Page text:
Perhaps it’s time to consider the painful possibility that feelings don’t always care about our facts. That’s certainly the case in many cultures, and it may indeed be a default setting of human beings generally – we are story creatures, and facts are often seen as an affront that offends both the stories we believe in and feelings associated with them.
Writing in the year 1984,3 professor emeritus of communication Walter R. Fisher explored these two approaches to reality – the approaches of both story and rationality – and named them 1. ‘the narrative paradigm’ and 2. ‘the rational world paradigm.’
Fisher describes the narrative paradigm in much the same way as I am in this talk; as a reflection of the fact that we use stories to communicate with each other, and to provide a shared map of meaning among a group of people.
Stories help by gathering the scattered bric-a-brac of everyday existence and combining it into a coherent whole, or what we might refer to as a template, that we use to orient ourselves and our goals in harmony with the shared orientation and goals of others. In short stories provide us with a shareable world.
As we have seen, religious stories and folk tales, can be both benevolent by way of organizing the masses into a harmonious moral unit, or they can be destructive as we see in stories promoting warfare against innocent nations, and even those stories which, today, promote gender wars.
What Fisher refers to alternatively as the ‘rational world paradigm’ consists in five presuppositions, which I can paraphrase as: 1. That humans are essentially rational beings, 2. That human decision-making and communication is a form of argument depending on clear-cut inferential and implicative structure, 3. That the conduct of such argument is ruled by legal, scientific and legislative dictates (etc), 4. That rationality is determined by subject matter knowledge, argumentative ability, and skill in employing the rules of advocacy in given fields, and finally, 5. The world is a set of logical puzzles which can be resolved through logical analysis and application of reason conceived as an argumentative construct.
Fisher notes the frequent failure of the rational world paradigm in the modern context, and goes on to conclude that:
This failure suggests to me that the problem in restoring rationality to everyday argument may be the assumption that the reaffirmation of the rational world paradigm is the only solution. The position I am taking is that another paradigm may offer a better solution, one that will provide substance not only for public moral argument, but also all other forms of argument, for human communication in general. My answer to the second question then, is: “Yes I think so.”
Adoption of the narrative paradigm, I hasten to repeat, does not mean rejection of all the good work that has been done; it means a rethinking of it and investigating new moves that can be made to enrich our understanding of communicative interaction..3
What Fisher refers to as “Investigating new moves” is something the men’s issues community might also take on board – specifically that stories and the feelings they evoke can be used as a form of communication to address the wrongs of gynocentrism and misandry we have been working so hard on, with limited successes, via the rational mode of argumentation and data recitations.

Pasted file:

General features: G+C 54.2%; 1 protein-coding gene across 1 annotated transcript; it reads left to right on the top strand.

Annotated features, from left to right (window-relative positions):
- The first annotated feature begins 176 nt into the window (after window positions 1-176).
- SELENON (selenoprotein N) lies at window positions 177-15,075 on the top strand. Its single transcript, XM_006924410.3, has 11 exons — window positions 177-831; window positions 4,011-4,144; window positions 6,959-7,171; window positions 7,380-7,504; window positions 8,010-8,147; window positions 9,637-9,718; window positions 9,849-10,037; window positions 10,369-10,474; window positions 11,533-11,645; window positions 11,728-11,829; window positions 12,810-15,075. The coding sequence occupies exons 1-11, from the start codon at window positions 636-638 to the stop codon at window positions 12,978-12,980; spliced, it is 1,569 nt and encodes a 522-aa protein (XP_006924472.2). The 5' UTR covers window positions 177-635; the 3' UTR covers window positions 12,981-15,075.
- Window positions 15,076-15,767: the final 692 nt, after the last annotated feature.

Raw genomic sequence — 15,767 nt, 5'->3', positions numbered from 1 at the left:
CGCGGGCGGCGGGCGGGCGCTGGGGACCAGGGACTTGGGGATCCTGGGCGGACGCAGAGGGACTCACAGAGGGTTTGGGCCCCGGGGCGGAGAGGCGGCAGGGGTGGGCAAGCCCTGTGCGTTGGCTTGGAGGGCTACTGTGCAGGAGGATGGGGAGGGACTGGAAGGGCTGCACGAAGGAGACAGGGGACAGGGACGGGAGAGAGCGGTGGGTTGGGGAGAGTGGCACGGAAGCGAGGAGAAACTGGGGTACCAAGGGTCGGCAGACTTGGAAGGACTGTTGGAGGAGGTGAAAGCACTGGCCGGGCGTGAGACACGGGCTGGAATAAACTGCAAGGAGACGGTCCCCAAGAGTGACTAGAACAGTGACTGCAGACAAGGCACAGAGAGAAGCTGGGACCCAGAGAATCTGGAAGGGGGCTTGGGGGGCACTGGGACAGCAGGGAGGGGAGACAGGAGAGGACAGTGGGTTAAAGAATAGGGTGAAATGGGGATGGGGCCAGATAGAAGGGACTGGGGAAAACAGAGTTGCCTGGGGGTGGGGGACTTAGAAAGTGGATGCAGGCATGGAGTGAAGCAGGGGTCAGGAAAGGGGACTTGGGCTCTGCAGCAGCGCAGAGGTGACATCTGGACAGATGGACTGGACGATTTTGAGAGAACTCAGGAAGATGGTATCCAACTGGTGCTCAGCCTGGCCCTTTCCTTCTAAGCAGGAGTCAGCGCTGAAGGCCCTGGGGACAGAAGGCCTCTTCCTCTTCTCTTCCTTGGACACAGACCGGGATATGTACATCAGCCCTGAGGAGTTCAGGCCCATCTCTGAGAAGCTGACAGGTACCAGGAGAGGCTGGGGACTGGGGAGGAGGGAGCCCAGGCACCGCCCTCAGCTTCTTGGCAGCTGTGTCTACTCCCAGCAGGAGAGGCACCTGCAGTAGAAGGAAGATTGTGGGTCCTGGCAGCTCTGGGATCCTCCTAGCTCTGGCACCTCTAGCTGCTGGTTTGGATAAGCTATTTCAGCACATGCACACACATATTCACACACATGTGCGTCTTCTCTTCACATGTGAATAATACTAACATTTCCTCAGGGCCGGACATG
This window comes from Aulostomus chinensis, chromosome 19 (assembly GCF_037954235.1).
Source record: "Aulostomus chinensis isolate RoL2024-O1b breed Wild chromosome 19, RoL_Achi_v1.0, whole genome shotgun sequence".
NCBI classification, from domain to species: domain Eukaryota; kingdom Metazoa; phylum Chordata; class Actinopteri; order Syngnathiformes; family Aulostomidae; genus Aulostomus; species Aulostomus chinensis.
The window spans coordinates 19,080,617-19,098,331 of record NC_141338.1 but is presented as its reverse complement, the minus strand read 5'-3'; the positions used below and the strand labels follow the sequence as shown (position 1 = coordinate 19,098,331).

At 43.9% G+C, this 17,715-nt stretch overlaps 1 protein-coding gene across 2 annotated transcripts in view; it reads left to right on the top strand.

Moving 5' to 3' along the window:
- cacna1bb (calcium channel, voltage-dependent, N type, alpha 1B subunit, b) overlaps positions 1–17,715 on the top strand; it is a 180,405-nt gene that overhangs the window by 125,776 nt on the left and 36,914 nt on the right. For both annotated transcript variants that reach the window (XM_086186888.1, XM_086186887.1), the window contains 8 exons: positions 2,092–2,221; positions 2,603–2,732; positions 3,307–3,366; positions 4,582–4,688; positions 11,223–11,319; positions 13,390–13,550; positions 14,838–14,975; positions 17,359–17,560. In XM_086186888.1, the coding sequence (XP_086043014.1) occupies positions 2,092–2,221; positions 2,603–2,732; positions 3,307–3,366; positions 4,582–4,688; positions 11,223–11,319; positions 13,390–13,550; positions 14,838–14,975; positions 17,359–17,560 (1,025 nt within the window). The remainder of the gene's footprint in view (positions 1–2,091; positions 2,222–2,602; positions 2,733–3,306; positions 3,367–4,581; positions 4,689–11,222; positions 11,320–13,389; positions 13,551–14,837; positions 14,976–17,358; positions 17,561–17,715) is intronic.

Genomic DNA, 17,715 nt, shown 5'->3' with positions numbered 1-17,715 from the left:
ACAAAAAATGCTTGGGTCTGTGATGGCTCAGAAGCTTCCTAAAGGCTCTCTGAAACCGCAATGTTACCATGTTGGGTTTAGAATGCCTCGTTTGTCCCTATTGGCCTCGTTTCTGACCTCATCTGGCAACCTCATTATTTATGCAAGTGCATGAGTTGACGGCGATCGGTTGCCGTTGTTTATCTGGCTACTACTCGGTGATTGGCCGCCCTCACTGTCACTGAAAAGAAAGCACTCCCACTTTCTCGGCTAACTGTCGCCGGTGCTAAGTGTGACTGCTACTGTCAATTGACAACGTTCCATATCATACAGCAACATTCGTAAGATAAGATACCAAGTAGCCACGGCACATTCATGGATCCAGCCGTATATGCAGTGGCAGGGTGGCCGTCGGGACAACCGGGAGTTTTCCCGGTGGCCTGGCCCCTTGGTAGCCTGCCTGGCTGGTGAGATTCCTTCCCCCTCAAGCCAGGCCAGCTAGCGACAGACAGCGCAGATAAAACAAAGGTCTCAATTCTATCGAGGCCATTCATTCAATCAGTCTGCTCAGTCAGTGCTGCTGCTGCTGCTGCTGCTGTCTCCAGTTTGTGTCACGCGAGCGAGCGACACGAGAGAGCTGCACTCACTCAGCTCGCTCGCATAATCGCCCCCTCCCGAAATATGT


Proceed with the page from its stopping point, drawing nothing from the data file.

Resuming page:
The narrative communication paradigm, or more simply the use of stories, has been criticised from a rational perspective when applied to scientific or legal issues, with the charge being that there is no way to make a choice between two equally coherent narratives. This is a valid complaint, but not one that practitioners of the rational world paradigm completely escape – this due to their frequent preferencing of one set of data over another, of placing the accent on one set of findings while neglecting others – a tendency that renders “rationalist” conclusions more subjective than they might like to admit – just like those of the story tellers.
Ultimately the rational and narrative approaches need to work in tandem if we wish to provide strong results, but at present the men’s movement has been wary of narrative approaches due to their tendency to subjectivity and corruption. Unfortunately, storytelling remains the preferred mode of communication and decision-making of the human species, therefore we can’t simply wish it away as irrelevant because that would be to deny the fact that humans have evolved to be narrative creatures – Homo Narrans – who preference communication via stories. It is a biological and evolutionary fact, so it isn’t going away, and hating it will do little to change its biological necessity.
If story is here to stay, then we need to enter the fray. We need to get down into the alphabet soup and wrestle with those destructive narratives perpetuated by feminists and others who would reduce men and boys to a tiny fraction of their lived experience. This can be done by challenging any element of the dominant gender narratives currently circulating – by amending the stories to conclude the male hero is “good” rather than “toxic,” or by crafting new stories altogether that incorporate the positive experiences of men and boys.
That is my challenge to you all today: not to do away with rational or data-based approaches, but to broaden them by offering new endings to the destructive stories currently on offer, re-narrating them, or by telling new stories in ways so compelling and emotionally moving that they displace the destructive ones currently on offer.
 Sowell, T. (2002). A conflict of visions: Ideological origins of political struggles. Basic Books (AZ).
 Ecofeminism, https://the-pipeline.org/how-feminism-distorts-environmental-science/
 Fisher, W. R. (1984). Narration as a human communication paradigm: The case of public moral argument. Communications Monographs, 51(1), 1-22.
Original Story on AVFM